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Election Censorship: Campaign Posts Must Pass Through Electoral Body

Candidates in Rwanda’s August election have to seek approval from the electoral commission for each campaign message they craft, before pos...

Candidates in Rwanda’s August election have to seek approval from the electoral commission for each campaign message they craft, before posting it on social media platforms.

The National Electoral Commission (NEC) on Thursday said it had put in place a team of analysts to vet the requests.

“We have a media team that will receive messages and give feedback to the candidates. They will be charged with clearing the messages and telling the candidates that they can now send them on social media,” said Charles Munyaneza, NEC’s executive secretary.
Rwanda President Paul Kagame

The campaign posts requiring authorisation, include text, photographs and videos that aspirants wish to publish on Facebook, Twitter, YouTube, WhatsApp, Instagram or on their websites, said Mr Munyaneza.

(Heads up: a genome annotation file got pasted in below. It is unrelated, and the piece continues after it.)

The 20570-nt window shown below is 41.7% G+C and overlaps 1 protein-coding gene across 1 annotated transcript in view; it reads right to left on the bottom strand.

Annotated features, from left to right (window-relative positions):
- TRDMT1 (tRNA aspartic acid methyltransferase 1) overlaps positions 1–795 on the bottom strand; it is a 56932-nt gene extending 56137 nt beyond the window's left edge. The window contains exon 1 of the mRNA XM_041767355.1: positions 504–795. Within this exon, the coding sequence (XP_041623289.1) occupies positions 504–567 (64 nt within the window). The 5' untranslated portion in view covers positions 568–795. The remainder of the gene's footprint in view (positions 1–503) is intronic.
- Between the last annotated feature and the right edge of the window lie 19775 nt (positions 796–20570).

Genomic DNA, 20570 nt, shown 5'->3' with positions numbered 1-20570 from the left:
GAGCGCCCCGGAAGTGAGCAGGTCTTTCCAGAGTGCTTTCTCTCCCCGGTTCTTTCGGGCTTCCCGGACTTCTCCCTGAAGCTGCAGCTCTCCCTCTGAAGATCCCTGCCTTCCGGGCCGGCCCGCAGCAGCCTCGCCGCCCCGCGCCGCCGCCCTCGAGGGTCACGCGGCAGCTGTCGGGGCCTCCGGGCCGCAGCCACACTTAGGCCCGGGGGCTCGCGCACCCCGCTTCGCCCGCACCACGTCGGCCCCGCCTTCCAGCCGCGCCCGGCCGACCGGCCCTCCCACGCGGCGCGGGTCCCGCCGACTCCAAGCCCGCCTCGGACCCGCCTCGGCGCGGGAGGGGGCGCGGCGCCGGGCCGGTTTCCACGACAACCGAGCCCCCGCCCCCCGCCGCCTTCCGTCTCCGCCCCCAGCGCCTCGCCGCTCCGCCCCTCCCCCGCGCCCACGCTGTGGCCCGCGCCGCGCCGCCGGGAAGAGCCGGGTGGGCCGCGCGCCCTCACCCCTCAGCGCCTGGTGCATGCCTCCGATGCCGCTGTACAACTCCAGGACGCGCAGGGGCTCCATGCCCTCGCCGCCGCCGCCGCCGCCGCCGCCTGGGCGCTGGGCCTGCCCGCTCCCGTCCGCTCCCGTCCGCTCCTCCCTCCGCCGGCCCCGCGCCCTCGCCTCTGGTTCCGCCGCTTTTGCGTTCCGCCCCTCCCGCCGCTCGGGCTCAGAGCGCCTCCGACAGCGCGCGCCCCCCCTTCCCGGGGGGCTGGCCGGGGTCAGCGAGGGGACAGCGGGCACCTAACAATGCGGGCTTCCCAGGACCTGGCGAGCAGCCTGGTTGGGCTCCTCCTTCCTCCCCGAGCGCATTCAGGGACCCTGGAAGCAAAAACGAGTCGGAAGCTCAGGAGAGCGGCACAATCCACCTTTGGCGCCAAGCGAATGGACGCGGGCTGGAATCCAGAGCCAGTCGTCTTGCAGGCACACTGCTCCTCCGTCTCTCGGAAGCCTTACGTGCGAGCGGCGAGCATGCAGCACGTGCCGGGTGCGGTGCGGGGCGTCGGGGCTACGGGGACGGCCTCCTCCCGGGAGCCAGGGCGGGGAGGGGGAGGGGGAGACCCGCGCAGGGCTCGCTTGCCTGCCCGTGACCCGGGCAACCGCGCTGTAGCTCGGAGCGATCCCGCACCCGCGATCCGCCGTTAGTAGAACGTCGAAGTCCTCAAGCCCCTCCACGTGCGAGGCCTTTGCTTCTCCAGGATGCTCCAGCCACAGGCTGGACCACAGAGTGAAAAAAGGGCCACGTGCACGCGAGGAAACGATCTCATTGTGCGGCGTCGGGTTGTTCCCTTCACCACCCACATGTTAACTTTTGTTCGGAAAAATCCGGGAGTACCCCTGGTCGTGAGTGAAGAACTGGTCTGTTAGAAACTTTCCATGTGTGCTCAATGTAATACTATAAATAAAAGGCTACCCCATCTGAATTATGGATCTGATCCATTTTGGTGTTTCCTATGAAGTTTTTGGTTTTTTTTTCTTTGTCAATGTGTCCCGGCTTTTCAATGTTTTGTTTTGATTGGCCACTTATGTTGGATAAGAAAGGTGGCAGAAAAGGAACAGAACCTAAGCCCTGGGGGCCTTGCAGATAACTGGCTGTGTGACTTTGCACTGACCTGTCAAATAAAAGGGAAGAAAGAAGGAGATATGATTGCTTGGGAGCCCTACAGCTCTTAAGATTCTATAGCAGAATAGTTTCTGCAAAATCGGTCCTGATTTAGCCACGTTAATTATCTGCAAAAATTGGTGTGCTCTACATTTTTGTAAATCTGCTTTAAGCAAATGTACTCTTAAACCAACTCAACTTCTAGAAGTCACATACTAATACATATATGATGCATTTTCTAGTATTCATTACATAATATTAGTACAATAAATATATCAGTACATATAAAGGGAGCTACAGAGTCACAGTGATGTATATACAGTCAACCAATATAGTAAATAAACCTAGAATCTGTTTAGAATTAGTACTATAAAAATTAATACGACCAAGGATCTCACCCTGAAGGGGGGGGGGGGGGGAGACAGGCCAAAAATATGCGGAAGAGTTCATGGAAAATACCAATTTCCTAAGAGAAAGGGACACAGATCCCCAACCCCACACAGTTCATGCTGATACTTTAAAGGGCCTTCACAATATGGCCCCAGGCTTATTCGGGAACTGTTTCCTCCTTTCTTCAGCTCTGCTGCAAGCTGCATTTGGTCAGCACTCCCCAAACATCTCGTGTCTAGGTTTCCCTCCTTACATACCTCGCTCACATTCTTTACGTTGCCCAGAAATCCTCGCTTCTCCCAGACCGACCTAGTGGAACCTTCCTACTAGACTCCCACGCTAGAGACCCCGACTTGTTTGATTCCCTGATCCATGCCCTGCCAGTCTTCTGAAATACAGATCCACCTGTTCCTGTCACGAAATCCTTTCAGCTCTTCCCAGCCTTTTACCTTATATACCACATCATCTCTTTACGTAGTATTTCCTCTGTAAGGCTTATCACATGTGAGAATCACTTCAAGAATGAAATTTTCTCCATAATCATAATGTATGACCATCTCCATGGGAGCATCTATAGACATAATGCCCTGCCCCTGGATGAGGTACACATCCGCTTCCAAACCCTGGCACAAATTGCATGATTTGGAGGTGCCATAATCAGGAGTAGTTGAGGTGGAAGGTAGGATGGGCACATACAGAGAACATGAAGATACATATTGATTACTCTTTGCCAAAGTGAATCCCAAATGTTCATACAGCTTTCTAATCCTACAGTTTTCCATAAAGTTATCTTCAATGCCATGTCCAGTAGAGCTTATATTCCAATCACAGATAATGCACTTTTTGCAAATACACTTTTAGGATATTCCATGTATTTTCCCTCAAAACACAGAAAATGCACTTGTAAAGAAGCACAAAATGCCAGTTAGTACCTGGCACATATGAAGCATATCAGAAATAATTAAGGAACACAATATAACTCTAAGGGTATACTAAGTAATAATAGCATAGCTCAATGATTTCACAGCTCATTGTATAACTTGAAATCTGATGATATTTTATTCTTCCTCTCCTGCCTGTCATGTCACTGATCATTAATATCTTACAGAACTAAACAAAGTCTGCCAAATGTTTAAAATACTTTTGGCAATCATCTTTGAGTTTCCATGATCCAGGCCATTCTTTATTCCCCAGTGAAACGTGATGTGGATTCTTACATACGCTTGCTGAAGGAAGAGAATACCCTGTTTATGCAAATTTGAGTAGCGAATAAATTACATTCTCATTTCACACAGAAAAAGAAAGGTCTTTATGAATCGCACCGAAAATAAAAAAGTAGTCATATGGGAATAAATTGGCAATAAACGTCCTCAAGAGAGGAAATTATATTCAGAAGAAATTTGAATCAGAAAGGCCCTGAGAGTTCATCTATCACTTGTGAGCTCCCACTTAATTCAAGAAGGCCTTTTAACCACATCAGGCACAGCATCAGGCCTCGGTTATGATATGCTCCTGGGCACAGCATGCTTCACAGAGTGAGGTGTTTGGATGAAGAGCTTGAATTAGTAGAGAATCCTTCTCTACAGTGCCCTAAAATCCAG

“The candidates will have to send their messages to our team 24 hours before the time they expect to post them – and then they give us another 24 hours to give them feedback.”

Mr Munyaneza said that the team comprises four individuals, but it could expand depending on the need.

Critics view this move by the NEC as censorship and bent towards curtailing any message that could besmirch the ruling Rwanda Patriotic Front (RPF) party.

Frank Habineza, the flagbearer of the Democratic Green Party of Rwanda (DGPR) – the only authorised opposition group – told The EastAfrican that his party would comply with the directive.

“We saw the instructions published on the official gazette. It is too late to change anything. We will comply,” he said.

A political analyst, who spoke to The EastAfrican on condition of anonymity, said the move could prevent candidates from expressing free speech and effectively criticising government policies.

“Independent candidates with little campaign money will probably need social media to get their message across. In the interest of fairness, citizens should be able to hear, read or watch uncensored messages from the candidates so that they make their own judgement,” the analyst said.

But Mr Munyaneza disagrees, saying the directive is a “necessary regulation when it comes to elections.”

“You have editors. Before you publish a news story, the editor must look at it first. So why shouldn’t we first look at the messages that people want to post on social media?” he posed to reporters who asked if the directive was not tantamount to censorship.

“You can’t say that your editors censor you. It is the same for us; we just want to make sure that the messages posted on social media are not poisoning people.” - The East African

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